And it is much, much worse.
Courtesy of WaPo:
At least 4,645 people died as a result of Hurricane Maria and its devastation across Puerto Rico last year, according to a new Harvard study released Tuesday, an estimate that far exceeds the official government death toll, which stands at 64.
The study, published in the New England Journal of Medicine, found that health-care disruption for the elderly and the loss of basic utility services for the chronically ill had significant impacts across the U.S. territory, which was thrown into chaos after the September hurricane wiped out the electrical grid and had widespread impacts on infrastructure. Some communities were entirely cut off for weeks amid road closures and communications failures.
Researchers in the United States and Puerto Rico, led by scientists at the Harvard T.H. Chan School of Public Health and Beth Israel Deaconess Medical Center, calculated the number of deaths by surveying nearly 3,300 randomly chosen households across the island and comparing the estimated post-hurricane death rate to the mortality rate for the year before. Their surveys indicated that the mortality rate was 14.3 deaths per 1,000 residents from Sept. 20 through Dec. 31, 2017, a 62 percent increase in the mortality rate compared to 2016, or 4,645 “excess deaths.”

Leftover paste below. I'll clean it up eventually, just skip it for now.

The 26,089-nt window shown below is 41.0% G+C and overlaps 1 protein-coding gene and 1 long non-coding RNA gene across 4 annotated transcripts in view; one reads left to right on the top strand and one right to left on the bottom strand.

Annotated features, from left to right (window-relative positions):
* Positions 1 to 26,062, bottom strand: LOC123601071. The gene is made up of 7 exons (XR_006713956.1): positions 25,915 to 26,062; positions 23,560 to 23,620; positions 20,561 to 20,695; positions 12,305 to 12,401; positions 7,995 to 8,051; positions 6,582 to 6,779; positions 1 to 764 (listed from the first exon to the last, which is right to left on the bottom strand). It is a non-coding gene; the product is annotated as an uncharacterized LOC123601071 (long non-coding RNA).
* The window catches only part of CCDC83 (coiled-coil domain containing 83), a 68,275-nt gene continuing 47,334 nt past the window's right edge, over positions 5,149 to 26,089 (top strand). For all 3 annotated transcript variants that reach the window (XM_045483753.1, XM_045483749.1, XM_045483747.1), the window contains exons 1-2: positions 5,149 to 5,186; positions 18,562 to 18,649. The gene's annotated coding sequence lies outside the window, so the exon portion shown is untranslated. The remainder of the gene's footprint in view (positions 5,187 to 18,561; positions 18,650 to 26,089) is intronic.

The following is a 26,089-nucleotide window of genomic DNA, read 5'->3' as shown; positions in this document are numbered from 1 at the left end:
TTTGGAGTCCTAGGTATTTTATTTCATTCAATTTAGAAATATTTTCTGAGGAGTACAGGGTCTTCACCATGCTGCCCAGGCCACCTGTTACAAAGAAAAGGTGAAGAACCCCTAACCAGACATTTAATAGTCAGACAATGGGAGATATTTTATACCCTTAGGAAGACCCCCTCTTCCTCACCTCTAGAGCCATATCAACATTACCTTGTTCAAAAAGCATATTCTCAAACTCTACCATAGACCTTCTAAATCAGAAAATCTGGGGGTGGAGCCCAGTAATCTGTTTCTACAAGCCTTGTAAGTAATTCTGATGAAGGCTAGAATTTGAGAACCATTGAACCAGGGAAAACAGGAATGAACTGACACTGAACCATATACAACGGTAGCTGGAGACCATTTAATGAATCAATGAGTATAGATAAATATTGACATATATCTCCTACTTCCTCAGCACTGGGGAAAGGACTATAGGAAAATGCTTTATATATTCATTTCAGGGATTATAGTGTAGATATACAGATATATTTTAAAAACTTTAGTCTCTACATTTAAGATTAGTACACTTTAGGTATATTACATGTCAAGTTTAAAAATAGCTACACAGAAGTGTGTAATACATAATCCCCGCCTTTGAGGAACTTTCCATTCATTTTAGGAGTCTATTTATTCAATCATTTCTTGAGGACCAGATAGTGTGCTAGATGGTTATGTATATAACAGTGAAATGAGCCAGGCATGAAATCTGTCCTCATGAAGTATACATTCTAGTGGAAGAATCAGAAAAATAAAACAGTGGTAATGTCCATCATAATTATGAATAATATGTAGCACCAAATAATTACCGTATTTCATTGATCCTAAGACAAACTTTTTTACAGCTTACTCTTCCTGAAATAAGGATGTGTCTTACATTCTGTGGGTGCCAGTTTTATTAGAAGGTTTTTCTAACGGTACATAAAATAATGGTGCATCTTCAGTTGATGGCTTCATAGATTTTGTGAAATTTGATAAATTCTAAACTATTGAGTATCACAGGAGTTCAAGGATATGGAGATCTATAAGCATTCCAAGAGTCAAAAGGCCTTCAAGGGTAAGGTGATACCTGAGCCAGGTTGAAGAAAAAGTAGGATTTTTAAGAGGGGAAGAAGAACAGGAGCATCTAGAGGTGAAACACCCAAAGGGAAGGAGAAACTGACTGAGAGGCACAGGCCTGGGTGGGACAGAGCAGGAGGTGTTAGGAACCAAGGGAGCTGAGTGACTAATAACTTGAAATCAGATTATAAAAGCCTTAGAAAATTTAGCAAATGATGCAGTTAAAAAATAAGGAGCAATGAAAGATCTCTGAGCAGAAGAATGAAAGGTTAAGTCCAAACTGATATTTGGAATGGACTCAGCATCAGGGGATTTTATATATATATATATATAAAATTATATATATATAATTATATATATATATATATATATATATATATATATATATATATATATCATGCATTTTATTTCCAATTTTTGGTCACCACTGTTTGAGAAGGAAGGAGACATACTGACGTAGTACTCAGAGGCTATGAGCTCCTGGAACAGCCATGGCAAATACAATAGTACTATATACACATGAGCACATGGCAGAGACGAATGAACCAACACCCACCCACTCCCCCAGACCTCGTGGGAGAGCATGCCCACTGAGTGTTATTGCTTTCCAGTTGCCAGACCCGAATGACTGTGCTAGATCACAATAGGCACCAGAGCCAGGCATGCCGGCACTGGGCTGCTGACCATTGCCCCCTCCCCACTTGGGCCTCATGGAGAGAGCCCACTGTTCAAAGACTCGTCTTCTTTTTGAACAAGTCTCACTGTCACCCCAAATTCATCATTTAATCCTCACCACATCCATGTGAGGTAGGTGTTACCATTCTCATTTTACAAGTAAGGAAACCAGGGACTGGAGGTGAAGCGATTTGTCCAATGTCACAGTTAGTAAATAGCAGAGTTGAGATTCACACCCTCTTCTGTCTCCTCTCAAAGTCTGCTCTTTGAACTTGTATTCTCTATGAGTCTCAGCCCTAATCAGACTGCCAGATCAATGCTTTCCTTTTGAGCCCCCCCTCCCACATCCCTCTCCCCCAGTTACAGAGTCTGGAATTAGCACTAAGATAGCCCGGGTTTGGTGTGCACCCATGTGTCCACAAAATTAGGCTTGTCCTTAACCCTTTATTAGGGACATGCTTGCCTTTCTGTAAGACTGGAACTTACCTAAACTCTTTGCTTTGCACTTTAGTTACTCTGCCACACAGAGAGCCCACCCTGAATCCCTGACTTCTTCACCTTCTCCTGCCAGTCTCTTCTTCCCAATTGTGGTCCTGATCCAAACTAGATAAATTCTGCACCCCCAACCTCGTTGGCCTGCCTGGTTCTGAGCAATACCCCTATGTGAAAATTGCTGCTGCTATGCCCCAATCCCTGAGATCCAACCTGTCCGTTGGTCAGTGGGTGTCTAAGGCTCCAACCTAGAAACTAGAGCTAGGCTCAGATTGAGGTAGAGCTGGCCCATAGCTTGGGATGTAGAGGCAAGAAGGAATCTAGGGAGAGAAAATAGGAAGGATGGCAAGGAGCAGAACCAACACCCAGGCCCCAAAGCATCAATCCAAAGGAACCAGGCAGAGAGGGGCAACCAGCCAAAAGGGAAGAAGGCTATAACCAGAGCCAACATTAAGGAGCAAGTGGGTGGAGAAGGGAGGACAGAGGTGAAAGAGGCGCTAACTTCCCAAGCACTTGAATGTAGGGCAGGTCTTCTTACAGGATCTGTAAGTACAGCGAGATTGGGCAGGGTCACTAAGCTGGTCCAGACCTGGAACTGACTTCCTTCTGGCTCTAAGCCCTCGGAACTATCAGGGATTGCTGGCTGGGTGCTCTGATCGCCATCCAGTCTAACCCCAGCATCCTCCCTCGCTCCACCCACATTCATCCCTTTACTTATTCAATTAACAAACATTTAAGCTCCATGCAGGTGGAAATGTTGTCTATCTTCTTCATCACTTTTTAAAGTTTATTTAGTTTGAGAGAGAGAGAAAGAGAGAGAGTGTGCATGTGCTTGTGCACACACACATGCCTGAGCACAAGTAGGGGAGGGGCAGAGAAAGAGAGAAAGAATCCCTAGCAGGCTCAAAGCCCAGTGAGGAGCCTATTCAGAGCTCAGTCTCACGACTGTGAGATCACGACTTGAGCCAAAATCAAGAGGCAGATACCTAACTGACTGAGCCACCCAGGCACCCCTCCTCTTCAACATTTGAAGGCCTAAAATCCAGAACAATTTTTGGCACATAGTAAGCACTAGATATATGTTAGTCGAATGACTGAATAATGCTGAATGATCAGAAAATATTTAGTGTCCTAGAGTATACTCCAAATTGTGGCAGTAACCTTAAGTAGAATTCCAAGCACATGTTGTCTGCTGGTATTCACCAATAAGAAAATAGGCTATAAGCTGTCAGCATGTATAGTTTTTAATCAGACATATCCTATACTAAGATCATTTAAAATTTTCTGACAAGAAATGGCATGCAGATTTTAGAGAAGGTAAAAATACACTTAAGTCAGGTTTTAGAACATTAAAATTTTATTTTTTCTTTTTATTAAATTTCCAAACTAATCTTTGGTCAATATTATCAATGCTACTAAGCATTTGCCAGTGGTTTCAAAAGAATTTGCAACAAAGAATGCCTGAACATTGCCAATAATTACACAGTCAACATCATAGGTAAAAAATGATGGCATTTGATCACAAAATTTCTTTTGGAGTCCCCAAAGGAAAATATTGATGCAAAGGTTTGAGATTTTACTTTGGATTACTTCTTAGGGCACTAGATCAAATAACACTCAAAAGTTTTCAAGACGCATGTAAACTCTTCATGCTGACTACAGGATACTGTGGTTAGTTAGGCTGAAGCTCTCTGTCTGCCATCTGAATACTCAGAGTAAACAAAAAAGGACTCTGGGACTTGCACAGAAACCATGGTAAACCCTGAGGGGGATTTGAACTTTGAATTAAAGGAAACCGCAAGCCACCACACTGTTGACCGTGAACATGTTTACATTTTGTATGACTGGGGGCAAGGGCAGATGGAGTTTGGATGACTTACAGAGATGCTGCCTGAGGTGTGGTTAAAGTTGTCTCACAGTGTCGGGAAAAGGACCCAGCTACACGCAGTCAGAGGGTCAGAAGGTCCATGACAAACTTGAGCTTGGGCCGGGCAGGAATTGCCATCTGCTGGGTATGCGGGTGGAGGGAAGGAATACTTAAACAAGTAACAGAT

“Our results indicate that the official death count of 64 is a substantial underestimate of the true burden of mortality after Hurricane Maria,” the authors wrote.
Katrina, by the way, had a death toll of 1,833.
Now compare that 4,645 number to the 88 deaths attributed to Hurricane Harvey, which hit Texas also in 2017, but which the Trump Administration responded to in force, and it really makes you wonder.
What is it about Puerto Rico which makes their lives so much less worthy of saving?